Noxious species, high grass, fire hazards and trees growing in the midst of foredunes are among unaddressed issues in Gearhart, resident Margaret Marino told city councilors at three separate fall meetings.

A Jan. 5 educational forum at the Gearhart Firehouse aims to remedy that.

Marino, who is working with homeowners along Ocean Avenue, seeks approval to manage vegetation on the dunes.

Right now, the city’s zoning code does not address mowing, removal of trees, noxious weeds or grasses.

Marino first came before the council in September when she sought permission to manage shore pines, Scotch broom, tansy, thistles and other noxious weeds.

In November, City Attorney Peter Watts advised before taking action, the city must revise their zoning code, a process that would be initiated by the Planning Commission and approved by City Council.

Watts advised the city to develop a comprehensive rather than a piecemeal approach to managing the dunes.

“It makes sense to have a comprehensive plan they (homeowners) can bring to you and you can say ‘thumbs up, thumbs down,’” Watts said. “Under your current code, you can’t do that.”

A foredune management plan could also lead to state grants, Watts added. “In order to be eligible for those sorts of grants, you need a code switch.”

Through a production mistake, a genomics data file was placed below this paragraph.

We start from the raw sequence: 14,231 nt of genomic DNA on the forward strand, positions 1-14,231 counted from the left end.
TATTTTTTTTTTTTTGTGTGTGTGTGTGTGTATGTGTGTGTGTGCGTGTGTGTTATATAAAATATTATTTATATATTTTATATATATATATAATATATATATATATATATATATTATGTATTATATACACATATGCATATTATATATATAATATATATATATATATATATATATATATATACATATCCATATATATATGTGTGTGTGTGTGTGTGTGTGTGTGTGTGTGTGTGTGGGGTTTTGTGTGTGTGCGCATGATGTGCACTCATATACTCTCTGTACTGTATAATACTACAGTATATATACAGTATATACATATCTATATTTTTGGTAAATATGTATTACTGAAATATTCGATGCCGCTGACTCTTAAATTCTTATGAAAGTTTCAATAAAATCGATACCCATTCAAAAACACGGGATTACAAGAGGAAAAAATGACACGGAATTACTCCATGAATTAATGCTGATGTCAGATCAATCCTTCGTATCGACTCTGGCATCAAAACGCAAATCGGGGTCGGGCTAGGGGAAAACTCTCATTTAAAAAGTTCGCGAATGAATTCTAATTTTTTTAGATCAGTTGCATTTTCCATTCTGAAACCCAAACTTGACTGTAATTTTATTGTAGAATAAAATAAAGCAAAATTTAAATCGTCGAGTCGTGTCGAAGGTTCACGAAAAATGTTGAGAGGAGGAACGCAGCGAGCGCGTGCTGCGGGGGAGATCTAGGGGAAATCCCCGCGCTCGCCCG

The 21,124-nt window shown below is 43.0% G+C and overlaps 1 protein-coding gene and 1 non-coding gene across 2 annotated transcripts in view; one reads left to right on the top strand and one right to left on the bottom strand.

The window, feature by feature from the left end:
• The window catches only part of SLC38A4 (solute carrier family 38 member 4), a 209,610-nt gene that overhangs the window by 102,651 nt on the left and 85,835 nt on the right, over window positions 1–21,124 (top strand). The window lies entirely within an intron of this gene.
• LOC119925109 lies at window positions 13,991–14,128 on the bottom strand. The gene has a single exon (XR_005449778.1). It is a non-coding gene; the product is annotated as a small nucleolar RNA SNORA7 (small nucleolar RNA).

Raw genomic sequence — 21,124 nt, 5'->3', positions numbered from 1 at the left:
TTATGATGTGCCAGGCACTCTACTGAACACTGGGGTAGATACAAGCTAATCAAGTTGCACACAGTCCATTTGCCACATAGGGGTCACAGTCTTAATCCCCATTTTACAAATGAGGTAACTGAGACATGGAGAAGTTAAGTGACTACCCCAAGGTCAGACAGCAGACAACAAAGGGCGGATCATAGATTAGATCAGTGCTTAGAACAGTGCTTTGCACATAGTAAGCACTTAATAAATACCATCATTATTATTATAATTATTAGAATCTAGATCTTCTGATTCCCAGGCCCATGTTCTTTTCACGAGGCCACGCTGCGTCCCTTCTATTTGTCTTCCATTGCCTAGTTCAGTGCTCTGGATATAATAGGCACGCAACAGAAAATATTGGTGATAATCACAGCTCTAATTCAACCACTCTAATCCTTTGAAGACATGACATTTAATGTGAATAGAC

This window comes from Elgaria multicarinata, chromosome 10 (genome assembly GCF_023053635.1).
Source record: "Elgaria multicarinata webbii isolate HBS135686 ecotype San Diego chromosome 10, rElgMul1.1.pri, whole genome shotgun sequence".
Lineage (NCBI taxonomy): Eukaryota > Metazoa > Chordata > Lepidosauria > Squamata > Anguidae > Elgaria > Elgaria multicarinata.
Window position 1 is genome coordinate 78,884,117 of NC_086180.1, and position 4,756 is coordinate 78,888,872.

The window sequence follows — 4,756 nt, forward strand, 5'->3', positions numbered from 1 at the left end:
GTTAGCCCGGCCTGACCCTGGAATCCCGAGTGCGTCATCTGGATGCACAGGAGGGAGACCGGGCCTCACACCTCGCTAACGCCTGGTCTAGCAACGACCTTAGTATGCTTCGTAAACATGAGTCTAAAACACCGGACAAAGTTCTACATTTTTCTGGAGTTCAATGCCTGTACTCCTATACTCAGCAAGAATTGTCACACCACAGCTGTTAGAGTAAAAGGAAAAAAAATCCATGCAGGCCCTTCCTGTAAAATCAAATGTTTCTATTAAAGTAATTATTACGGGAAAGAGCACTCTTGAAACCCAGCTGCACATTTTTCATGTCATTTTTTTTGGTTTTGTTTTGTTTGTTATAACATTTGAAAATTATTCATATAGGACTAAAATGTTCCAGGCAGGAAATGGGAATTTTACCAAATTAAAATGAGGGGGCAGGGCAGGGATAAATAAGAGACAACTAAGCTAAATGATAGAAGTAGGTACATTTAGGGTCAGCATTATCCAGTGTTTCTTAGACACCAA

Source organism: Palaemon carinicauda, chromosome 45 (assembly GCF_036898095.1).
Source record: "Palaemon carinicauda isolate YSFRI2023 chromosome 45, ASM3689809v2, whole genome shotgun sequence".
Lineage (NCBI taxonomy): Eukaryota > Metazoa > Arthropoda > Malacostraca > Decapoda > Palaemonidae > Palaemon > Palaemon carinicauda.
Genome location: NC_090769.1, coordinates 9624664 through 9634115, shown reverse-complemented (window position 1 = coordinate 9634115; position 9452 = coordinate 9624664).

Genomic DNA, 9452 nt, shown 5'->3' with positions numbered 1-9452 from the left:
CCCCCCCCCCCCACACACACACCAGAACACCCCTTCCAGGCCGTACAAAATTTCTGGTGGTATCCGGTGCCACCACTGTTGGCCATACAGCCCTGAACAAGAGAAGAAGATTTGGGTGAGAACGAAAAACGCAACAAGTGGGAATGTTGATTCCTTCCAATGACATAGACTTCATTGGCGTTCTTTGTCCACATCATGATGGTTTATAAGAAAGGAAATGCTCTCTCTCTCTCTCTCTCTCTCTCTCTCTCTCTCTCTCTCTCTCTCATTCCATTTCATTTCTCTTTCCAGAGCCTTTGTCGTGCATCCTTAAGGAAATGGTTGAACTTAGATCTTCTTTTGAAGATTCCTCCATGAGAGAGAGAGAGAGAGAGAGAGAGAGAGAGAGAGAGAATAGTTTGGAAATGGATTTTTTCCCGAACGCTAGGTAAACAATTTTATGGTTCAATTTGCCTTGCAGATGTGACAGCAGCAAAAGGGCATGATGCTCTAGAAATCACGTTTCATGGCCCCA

Marino has assembled a lineup of arborists, soil experts, and representatives from the Oregon Parks and Recreation Department and Fish and Wildlife, the state’s Department of Geology and Mineral Industries, Columbia River Estuary Study Taskforce, North Coast Land Conservancy and others.

“The city and planning commission will hear these experts at one forum — these people who have advised and want to engage with the city,” Marino said at December’s City Council meeting.

Kathleen Sayce, a certified ecologist who assessed the issue at a fall council meeting, will be among those participating at the educational forum

“You will get an unbiased review from her,” Marino said. “That is what she does. We’re very fortunate to have her.”

City Administrator Chad Sweet will “set the stage,” and members of the panel will present their views.

Fire Chief Bill Eddy and Police Chief Jeff Bowman will also participate in the event.

“One thing I’d like from the council is leadership and guidance at the forum,” Marino said. “For me the purpose of this is to learn from all these experts. I’m an engineer by training and education, and I believe in finding facts for people to make good decisions.”

At their December meeting, councilors were concerned that this be presented as an informational session rather than a public hearing.

“What we’re trying to accomplish at a town hall meeting is different than a ‘for or against thing,’” Sue Lorain said.

Marino said she hopes the meeting will provide enough information for a Planning Commission review in March.

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